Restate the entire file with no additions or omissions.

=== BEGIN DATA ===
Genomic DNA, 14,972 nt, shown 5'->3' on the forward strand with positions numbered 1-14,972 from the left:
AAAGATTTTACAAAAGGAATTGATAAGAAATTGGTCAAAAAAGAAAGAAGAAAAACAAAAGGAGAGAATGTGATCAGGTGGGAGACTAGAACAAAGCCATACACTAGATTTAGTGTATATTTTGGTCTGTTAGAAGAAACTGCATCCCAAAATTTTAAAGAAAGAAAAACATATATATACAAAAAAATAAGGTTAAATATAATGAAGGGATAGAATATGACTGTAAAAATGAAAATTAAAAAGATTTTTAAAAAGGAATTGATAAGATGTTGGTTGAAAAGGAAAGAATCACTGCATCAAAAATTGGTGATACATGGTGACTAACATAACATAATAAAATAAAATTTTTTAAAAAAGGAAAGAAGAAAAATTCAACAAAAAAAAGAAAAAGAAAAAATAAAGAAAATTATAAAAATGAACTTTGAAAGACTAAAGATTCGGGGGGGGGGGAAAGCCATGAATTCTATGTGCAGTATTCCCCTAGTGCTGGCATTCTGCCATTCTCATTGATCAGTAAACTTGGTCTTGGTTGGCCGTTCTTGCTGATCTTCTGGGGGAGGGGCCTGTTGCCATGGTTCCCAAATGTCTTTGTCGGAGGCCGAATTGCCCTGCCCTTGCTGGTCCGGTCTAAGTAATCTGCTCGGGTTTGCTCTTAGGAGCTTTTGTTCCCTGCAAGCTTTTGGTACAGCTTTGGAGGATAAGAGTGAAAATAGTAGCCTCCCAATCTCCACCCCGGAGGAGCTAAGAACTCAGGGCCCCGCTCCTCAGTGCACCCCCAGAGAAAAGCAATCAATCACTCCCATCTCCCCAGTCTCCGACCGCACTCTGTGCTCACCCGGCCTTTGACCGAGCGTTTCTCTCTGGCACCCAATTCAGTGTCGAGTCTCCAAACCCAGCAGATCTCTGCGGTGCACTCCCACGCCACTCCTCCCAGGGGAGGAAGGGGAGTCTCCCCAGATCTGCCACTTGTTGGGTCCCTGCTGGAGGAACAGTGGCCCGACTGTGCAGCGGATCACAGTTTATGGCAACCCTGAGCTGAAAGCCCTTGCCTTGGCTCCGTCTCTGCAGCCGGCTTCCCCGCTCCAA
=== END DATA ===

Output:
Genomic DNA, 14,972 nt, shown 5'->3' on the forward strand with positions numbered 1-14,972 from the left:
AAAGATTTTACAAAAGGAATTGATAAGAAATTGGTCAAAAAAGAAAGAAGAAAAACAAAAGGAGAGAATGTGATCAGGTGGGAGACTAGAACAAAGCCATACACTAGATTTAGTGTATATTTTGGTCTGTTAGAAGAAACTGCATCCCAAAATTTTAAAGAAAGAAAAACATATATATACAAAAAAATAAGGTTAAATATAATGAAGGGATAGAATATGACTGTAAAAATGAAAATTAAAAAGATTTTTAAAAAGGAATTGATAAGATGTTGGTTGAAAAGGAAAGAATCACTGCATCAAAAATTGGTGATACATGGTGACTAACATAACATAATAAAATAAAATTTTTTAAAAAAGGAAAGAAGAAAAATTCAACAAAAAAAAGAAAAAGAAAAAATAAAGAAAATTATAAAAATGAACTTTGAAAGACTAAAGATTCGGGGGGGGGGGAAAGCCATGAATTCTATGTGCAGTATTCCCCTAGTGCTGGCATTCTGCCATTCTCATTGATCAGTAAACTTGGTCTTGGTTGGCCGTTCTTGCTGATCTTCTGGGGGAGGGGCCTGTTGCCATGGTTCCCAAATGTCTTTGTCGGAGGCCGAATTGCCCTGCCCTTGCTGGTCCGGTCTAAGTAATCTGCTCGGGTTTGCTCTTAGGAGCTTTTGTTCCCTGCAAGCTTTTGGTACAGCTTTGGAGGATAAGAGTGAAAATAGTAGCCTCCCAATCTCCACCCCGGAGGAGCTAAGAACTCAGGGCCCCGCTCCTCAGTGCACCCCCAGAGAAAAGCAATCAATCACTCCCATCTCCCCAGTCTCCGACCGCACTCTGTGCTCACCCGGCCTTTGACCGAGCGTTTCTCTCTGGCACCCAATTCAGTGTCGAGTCTCCAAACCCAGCAGATCTCTGCGGTGCACTCCCACGCCACTCCTCCCAGGGGAGGAAGGGGAGTCTCCCCAGATCTGCCACTTGTTGGGTCCCTGCTGGAGGAACAGTGGCCCGACTGTGCAGCGGATCACAGTTTATGGCAACCCTGAGCTGAAAGCCCTTGCCTTGGCTCCGTCTCTGCAGCCGGCTTCCCCGCTCCAA